Perhaps because I didn't grow up in the U.S., and definitely because I am interested in television and advertising, I am absolutely fascinated by the Super Bowl.
It's a major sporting and cultural event in this country, complete with the urban legend, social elements (plans almost take on the importance of NYE in some circles), and consumerism that marks any holiday.
Consumer culture is alive and well in the Super Bowl. Americans spent an estimated $9.5 billion on related expenses this year, acquiring about 2.4 million HDTVs, according to a report in Cynopsis Digital.
And, the beauty of the whole thing for advertisers, broadcasters, and the NFL is that people actually look forward to watching the ads. As in years past, you can even watch them online if you missed them, or read reports in the media about what worked and what didn't.
The next two posts are about two things: the cost of Super Bowl advertising and what this event might have to say about ways to engage people in television advertising.
Ads, eyeballs and money
I found a very interesting chart earlier this week, compiled by Adweek with Nielsen data, on ratings and viewership of the Super Bowl since 1966, and decided to do some analysis on the cost of advertising during the and what it says about advertising and television as mass communication seems less and less relevant.
The Super Bowl is still the U.S. major TV event of the year; about 97.5 million people watched the Super Bowl on Sunday, and it was touted as the best year ever in terms of viewership. True, fewer people tuned into it than the 106 million that tuned into the series finale of M*A*S*H in the early 1980s, but better than the average episode of Heroes or Grey's Anatomy, which routinely get around 13-14 million viewers apiece.
There were quite a few reports on Fox's record price tag for advertising during the game was about $2.7 to $3.0 million per 30 second spot, an increase over last year of roughly 13% (before inflation) for just 6.5% more viewers. Still, given that television viewership has declined since the writer's strike began and the ongoing difficulty of reaching males 18-49 through television, you can see why advertisers would pay. For $27.69 and up, they can reach about a thousand viewers.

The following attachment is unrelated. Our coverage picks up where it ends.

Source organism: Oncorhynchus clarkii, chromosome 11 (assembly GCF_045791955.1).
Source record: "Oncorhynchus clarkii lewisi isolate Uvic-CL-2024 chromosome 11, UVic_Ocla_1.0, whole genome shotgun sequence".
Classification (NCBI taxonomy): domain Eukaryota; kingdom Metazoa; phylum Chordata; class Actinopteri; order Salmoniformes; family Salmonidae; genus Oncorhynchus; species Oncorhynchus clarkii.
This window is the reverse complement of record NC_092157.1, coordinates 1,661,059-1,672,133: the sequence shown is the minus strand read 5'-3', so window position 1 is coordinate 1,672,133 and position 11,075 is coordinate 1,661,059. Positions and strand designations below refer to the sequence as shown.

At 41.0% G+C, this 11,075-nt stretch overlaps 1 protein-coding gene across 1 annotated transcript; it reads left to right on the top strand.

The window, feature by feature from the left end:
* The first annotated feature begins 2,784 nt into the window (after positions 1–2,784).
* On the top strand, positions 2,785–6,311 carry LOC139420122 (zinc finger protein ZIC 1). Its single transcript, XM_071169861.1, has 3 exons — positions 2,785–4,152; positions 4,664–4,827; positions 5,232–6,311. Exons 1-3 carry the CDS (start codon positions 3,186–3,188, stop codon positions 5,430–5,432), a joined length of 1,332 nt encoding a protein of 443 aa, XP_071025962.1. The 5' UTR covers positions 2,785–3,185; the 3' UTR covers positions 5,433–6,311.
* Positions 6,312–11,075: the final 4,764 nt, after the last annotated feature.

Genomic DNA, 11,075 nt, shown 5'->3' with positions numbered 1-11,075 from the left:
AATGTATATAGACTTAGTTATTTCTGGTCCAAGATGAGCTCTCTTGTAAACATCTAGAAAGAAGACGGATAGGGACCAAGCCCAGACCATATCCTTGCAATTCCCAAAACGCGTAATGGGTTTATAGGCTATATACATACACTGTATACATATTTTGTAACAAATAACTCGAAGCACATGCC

After charting and analyzing some of the data, I found a few insights I wanted to share with you in a couple of posts today, and I'd be very interested to hear readers' thoughts on these observations.
I should note that all data presented here from the 1966-2006 seasons is derived from Adweek's chart, which uses ratings data from Nielsen Media Research and ad cost data from Nielsen Monitor-Plus. Data for 2007 (i.e. this year's Super Bowl) is from Ad Age and a report in The Houston Chronicle of Nielsen data.
One key observation: Household share has been fairly flat since the late 1990s, while the actual number of viewers has increased almost every year. The correlation between the two is positive but weak (0.14). This could be a measurement issue, or it may signal that more people are watching in groups, possibly in other peoples' homes (possibly on large HDTVs?). Share hasn't exceeded 70% (of all televisions that are on during the broadcast) since 1986, and has been fairly flat at around 60%, since the late 1990s, suggesting that there may be a limit to the spread of the cultural phenomenon that is the Super Bowl to every television in America. Because the number of televisions has been increasing steadily, this would actually indicate that fewer sets are tuned into the game.
I plan to share a couple more insights in a second post later today. Unfortunately, comments are still down on the blog, but please email me at email@example.com.